1939 (July 13) – A slight realignment 'cuts the corner' from La Croix Rd onto Columbine Rd, shaving 1/10th mile from the route. The former route is turned back to local control.
    c.2000 – As noted in the Notes section above, MDOT officially truncates M-154 to Ferry Dock Rd & North Channel Dr, with the portion of North Channel west of the Ferry Dock "Y" intersection being designated as a turnback candidate, OLD M-154. No signage changes are made, however, and all of the new OLD M-154 route remains signed as M-154.
Freeway/Expwy: No portion of M-154 is freeway or expressway.
Photographs:
Weblinks: • M-154 @ Michigan Highway Ends – photos of the termini of M-154 at Dan Garnell's archived Michigan Highway Ends website.
    Champion's Auto Ferry – the current ferry schedule, fares and contact information.
  Harsens Island Ferry – a few 1996 photos of the automobile ferry connecting M-154 and the island to the mainland, courtesy of Tom Dean Associates.

M-156 Southern Terminus: Ohio state line (connection w/OH SR-108) at Morenci
Northern Terminus: M-34 at Clayton
Length: 10.655 miles
Map: Route Map of M-156
Notes:  
History: 1931 (June 19) – The State Administrative Board approves a new 8.9-mile state trunkline route to connect Morenci with M-34 at Clayton in Lenawee Co. This is the second longest single segment approved out of a total of 30 additional miles of roadway to be added to the trunkline sytem.
  1931 (Oct 24) – A new 10.2-mile long state trunkline beginning at M-34 at Clayton and proceeding southerly via Morey Hwy and Lime Creek Hwy to Morenci and through town via North, Main and East Sts to the Ohio State Line is established as M-156.
  1978 (___ 16) – A route with a new gentle double-curve immediately north of the community of North Morenci replacing several sharper ones is officially assumed into the trunkline system. The portion of the former route still open to traffic is temporarily retained in the system as well.
  1980 (Apr 3) – The segments still open to travel of the former M-156 bypassed by the realignment above, namely short portions of Lime Creek Hwy and Morey Hwy, are turned back to local control.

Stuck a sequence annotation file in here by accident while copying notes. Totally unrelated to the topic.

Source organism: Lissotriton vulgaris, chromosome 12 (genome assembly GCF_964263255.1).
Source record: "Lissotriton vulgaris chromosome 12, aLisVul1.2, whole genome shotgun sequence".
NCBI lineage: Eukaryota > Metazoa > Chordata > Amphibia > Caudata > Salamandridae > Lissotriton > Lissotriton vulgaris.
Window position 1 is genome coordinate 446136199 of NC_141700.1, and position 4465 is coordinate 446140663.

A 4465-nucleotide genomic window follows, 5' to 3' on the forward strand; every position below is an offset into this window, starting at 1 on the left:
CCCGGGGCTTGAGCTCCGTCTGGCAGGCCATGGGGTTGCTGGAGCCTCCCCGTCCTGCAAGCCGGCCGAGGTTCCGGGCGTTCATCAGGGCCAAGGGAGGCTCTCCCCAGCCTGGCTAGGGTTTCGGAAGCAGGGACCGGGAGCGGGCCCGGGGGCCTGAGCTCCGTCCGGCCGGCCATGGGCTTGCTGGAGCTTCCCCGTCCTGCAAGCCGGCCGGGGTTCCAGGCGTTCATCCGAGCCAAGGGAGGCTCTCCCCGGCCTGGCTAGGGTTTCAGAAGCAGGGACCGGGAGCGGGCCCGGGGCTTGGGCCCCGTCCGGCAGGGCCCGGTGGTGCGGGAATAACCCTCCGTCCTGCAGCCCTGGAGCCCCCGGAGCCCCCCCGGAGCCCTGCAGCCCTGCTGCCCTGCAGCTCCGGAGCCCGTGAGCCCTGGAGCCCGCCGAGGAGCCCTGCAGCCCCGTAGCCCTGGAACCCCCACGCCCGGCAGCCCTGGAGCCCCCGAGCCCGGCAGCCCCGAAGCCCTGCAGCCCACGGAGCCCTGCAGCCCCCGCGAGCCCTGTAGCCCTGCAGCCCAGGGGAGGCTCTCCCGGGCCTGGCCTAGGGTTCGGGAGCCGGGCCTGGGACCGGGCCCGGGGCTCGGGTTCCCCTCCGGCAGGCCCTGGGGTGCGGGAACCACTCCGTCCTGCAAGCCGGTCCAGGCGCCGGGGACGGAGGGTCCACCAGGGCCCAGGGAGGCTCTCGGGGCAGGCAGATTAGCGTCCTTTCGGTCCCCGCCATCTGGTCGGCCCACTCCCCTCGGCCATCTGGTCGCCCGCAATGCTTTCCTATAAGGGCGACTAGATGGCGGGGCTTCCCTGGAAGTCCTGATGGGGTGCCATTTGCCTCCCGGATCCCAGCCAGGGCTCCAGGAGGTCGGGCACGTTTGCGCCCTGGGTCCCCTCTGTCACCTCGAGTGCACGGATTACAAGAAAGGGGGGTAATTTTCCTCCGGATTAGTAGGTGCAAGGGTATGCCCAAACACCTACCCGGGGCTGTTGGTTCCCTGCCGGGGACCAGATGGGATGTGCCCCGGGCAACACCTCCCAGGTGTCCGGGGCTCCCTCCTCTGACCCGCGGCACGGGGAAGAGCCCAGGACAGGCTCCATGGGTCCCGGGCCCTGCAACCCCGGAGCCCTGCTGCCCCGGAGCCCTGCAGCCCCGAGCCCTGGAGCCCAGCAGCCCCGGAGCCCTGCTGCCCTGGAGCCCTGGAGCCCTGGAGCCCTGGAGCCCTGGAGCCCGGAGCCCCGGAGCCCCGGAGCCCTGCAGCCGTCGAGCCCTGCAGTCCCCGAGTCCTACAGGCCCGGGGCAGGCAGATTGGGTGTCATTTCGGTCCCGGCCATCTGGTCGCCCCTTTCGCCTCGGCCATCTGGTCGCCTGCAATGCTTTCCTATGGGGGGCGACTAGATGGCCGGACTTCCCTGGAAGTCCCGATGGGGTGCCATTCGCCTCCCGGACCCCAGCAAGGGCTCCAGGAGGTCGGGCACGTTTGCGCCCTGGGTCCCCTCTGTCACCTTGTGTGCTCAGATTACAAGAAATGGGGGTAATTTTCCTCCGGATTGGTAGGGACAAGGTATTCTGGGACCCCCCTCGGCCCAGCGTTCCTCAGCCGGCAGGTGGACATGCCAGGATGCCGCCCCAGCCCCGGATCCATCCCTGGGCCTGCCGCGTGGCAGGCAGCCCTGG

Freeway/Expwy: No portion of M-156 is freeway or expressway.
Continue on: SR-108 into Ohio – John Simpson's Ohio Highways Website
Photographs:
Weblinks: M-156 @ Michigan Highway Ends – photos of the termini of M-156 at Dan Garnell's archived Michigan Highway Ends website.

M-157 Southern Terminus: M-55/West Branch Rd 2.5 miles east of downtown Prudenville
Northern Terminus: M-18 2.6 miles northeast of downtown Prudenville
Length: 1.193 miles
Map: Route Map of M-157
Notes: M-157 serves only as a short connector highway between M-18 and M-55 and is the fourth-shortest mainline state trunkline highway.
History: 1931 (Aug 10) – A new 1.0-mile long state trunkline highway designated M-157 is established in central Roscommon Co as a short-cut between M-55 and US-27 (present-day M-18) via Roscommon Rd.
  1932 (Oct 29) – The existing 1.0-mile long iteration of M-157 is cancelled as a state trunkline and the roadway is abandoned as a public right-of-way. Simultaneously, a new iteration of M-157 on a slightly different alignment just to the east of the former route is officially assumed into the state trunkline system. Since the new alignment curves slightly to the east (the former ran due north-south), it is 1.5 miles in length, one-half mile longer than the previous M-157. Other than extremely minor realignments at either end of the highway to create 90-degree tee-intersections with M-55 and M-18, no other modifications have been made to the route of M-157 since 1932.
Freeway/Expwy: No portion of M-157 is freeway or expressway.
Photographs:
Weblinks: M-157 @ Michigan Highway Ends – photos of the termini of M-157 at Dan Garnell's archived Michigan Highway Ends website.